Texas should continue to mandate masks, keep bars closed, decrease indoor dining to 25% capacity and limit social gatherings to 10 people or fewer in counties with rising COVID-19 positivity rates, a White House report obtained by the Center for Public Integrity shows.
In an article published Thursday, the D.C.-nonprofit newsroom shared a "document prepared for the White House Coronavirus Task Force but not publicized" that "suggests more than a dozen states should revert to more stringent protective measures."
The report is dated July 14.
It shows 18 states are currently in what the task force calls the "red zone" for cases, meaning there were more than 100 new COVID-19 cases for every 100,000 people in the state during the second week in July.
Eleven states are in that same "red zone" for test positivity, the level a state reaches when higher than 10% of those getting tested are testing positive.
Texas is in both.
Ten total states across the country are in both "red zones," mainly across the south:
- South Carolina
And the numbers are still rising in Texas, the report states.
In the week before July 14, Texas was reporting nearly double the number of new cases compared to the national average, at 206 new cases to the U.S.'s 119 per 100,000 people. The state's positivity rate for the same week was 20.6%, according to the report.
Over the course of the three weeks before July 14, Harris, Dallas and Bexar counties had the highest number of new cases out of the state's 254 counties, with the three accounting for 35% of the total new cases in Texas, the report shows.
"Red Zone" counties
Nearly half of Texas' counties are in both of the "red zones"— 123 out of Texas' 254.
The top 12 counties in the "red zone," ranked by the highest number of cases in the past three weeks, were:
- El Paso
County officials in the "red zone" should close gyms and keep bars closed, the report recommends.
Gatherings should be limited to 10 people or fewer. Counties should also recruit more contract tracers and provide isolation facilities for people to leave their households if they need to do so to quarantine from others.
But on the same day the report was dated, July 14, the Tarrant County Commissioners denied the county health department's request to hire more contract tracers and nurses.
The report also says people in "red zone" counties should use takeout or eat outdoors in a socially distant manner, and reduce their public interactions or activities to 25% of what they used to do.
"Yellow Zone" counties
Eighty-two counties were in the "yellow zone" for the same figures, which means they had either between 10 and 100 new cases per 100,000 people and a positivity rate between 5 to 10% or one of those factors along with one of the conditions for a "red zone."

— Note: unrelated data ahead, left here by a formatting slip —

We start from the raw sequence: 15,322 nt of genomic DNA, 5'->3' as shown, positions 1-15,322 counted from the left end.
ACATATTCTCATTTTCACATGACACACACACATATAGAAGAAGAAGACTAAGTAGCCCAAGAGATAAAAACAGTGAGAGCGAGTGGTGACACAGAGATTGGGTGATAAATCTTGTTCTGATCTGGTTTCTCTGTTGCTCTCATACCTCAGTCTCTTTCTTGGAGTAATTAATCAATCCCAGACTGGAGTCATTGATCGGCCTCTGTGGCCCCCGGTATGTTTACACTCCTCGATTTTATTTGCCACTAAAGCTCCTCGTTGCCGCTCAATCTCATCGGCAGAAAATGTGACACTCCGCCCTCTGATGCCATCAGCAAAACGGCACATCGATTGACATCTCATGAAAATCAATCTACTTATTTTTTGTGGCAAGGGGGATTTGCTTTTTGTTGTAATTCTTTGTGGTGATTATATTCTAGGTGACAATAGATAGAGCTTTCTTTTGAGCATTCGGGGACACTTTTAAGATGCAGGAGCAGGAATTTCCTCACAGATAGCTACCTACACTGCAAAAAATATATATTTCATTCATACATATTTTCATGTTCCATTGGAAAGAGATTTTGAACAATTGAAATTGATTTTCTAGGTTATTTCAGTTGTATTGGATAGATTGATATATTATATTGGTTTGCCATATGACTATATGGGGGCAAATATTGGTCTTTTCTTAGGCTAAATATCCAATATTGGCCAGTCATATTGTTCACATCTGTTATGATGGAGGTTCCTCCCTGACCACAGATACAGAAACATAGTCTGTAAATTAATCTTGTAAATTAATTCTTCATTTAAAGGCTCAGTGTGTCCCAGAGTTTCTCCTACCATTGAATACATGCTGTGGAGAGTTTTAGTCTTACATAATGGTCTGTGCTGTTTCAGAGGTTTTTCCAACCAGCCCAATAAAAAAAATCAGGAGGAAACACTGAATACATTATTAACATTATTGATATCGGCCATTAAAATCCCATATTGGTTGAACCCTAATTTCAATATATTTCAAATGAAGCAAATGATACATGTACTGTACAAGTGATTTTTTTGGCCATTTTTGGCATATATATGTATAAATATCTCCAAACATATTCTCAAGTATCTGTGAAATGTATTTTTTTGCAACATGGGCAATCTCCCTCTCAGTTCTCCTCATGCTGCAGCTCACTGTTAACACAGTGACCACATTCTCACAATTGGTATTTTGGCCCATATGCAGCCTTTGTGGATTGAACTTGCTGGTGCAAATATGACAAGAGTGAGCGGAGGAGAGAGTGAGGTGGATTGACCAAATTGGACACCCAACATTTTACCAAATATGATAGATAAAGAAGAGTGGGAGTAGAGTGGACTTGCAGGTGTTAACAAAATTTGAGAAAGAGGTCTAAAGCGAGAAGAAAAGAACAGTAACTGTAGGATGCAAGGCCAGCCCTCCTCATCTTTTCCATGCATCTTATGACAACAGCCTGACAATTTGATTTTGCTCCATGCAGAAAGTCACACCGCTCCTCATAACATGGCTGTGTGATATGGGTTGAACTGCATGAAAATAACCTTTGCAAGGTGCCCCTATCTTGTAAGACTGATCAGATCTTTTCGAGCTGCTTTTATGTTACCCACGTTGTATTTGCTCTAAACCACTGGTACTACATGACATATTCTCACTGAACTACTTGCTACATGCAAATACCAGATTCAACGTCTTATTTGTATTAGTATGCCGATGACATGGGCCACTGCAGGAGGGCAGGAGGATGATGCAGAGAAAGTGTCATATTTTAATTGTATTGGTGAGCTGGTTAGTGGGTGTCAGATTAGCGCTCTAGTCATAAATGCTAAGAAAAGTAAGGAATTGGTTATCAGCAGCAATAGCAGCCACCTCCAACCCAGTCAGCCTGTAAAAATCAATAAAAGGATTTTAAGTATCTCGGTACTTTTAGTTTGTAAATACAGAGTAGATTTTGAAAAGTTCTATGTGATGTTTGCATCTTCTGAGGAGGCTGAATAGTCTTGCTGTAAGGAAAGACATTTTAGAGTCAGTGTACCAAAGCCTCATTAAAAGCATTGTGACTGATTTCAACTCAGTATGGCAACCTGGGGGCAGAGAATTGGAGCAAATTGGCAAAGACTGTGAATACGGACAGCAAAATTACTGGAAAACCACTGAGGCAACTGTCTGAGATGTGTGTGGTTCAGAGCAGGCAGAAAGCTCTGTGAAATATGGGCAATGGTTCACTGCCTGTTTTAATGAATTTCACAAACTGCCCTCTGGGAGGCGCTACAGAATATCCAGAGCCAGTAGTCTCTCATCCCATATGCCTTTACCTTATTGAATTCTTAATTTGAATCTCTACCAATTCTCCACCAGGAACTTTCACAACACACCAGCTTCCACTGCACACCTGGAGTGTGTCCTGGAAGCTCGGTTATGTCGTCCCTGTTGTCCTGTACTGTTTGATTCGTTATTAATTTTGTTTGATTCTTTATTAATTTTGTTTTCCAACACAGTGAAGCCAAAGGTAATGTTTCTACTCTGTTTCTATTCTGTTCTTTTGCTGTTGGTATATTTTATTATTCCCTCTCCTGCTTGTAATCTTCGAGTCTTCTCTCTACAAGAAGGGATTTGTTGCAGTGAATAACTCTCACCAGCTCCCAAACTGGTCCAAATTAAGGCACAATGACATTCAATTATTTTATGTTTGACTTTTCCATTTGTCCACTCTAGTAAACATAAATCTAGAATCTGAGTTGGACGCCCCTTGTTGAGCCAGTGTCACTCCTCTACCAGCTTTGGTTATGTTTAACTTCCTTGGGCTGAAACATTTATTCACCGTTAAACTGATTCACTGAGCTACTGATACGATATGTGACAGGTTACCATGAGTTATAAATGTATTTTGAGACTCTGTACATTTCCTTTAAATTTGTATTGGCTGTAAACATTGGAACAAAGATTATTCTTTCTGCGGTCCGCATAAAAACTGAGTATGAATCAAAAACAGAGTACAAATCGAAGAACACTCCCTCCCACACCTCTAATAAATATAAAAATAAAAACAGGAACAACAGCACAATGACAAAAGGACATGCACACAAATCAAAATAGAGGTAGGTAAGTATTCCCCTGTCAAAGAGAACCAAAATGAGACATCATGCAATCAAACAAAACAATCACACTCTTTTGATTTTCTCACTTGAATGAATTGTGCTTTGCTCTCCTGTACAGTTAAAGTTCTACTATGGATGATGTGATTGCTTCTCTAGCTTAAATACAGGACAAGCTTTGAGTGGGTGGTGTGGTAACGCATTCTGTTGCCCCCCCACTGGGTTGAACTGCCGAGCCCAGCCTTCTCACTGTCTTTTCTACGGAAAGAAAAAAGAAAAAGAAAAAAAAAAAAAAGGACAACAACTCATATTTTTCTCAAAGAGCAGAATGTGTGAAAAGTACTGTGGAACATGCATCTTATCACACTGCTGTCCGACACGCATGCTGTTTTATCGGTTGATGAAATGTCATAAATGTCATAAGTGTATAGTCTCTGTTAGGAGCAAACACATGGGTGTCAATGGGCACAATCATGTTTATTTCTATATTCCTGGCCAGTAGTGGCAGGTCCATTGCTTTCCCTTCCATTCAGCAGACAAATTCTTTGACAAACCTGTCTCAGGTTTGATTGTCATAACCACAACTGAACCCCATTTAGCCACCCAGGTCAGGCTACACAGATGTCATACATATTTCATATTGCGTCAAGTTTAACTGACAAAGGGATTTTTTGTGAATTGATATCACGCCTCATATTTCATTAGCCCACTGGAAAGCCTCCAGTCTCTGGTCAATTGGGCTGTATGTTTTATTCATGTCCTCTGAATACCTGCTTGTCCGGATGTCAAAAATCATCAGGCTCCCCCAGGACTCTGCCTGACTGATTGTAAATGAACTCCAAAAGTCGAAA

Four-fifths of all of Texas' counties are in either the "red" or "yellow zone."
The top 12 counties in the "yellow zone" were:
- Fort Bend
The policy recommendations from the report for yellow counties were less stringent than those in the "red zone," but still more limiting than some of the current regulations in place across Texas.
Officials in "yellow zone" counties should limit gyms to 25% capacity and keep bars closed until positivity rates are below 3%, according to the report. Social gatherings should be limited to 25 people or fewer.
The report also says people in "yellow zone" counties should only go out to eat indoors when "strict social distancing can be maintained" and recommends they reduce their public interactions or activities to 50% of what they used to do before the pandemic began.
Like in "red zone" counties, officials should also recruit more contract tracers and provide isolation facilities for people to leave their households if they need to do so to quarantine from others.
There was also a particular focus in the report's recommendations for both zones on testing— federal officials want to see community testing levels increase, along with access to testing, and for long-term care facilities to be required to perform weekly testing of all workers.
Organizations that are providing testing should also pool samples to increase testing access with a goal of reducing turnaround times to under 12 hours, the report states.
Officials also recommended expanding testing capacity and adding shifts at local labs to decrease turnaround times.
To read the full report obtained by the Center for Public Integrity, click here.
Nearly 4,000 people have died in Texas since COVID-19 tracking began in March, state officials reported Sunday, July 19. Reported cases have now reached more than 325,000 people in the state, with approximately 148,000 active cases. Hospitalizations have topped off over the past three days, at around 10,600 people who are currently hospitalized with the disease.
More on COVID-19 in Texas:
- Will I get a second stimulus check? Answers to your stimulus check questions
- Houstonians can receive up to $2,000 to help with third phase of COVID-19 vaccine testing
- Wide-ranging lawsuit claims Texas' in-person voting rules will disenfranchise Black, Latino voters during the pandemic
- 85 babies test positive for COVID-19 in Nueces County
- Texas AG says local order preventing in-person classes before Labor Day doesn't apply to religious schools
- Fighting COVID in Dallas’s hardest-hit ZIP codes
- UT-Austin prepared a list of scenarios that would lead to a shutdown this fall. One trigger: a student dying of COVID-19.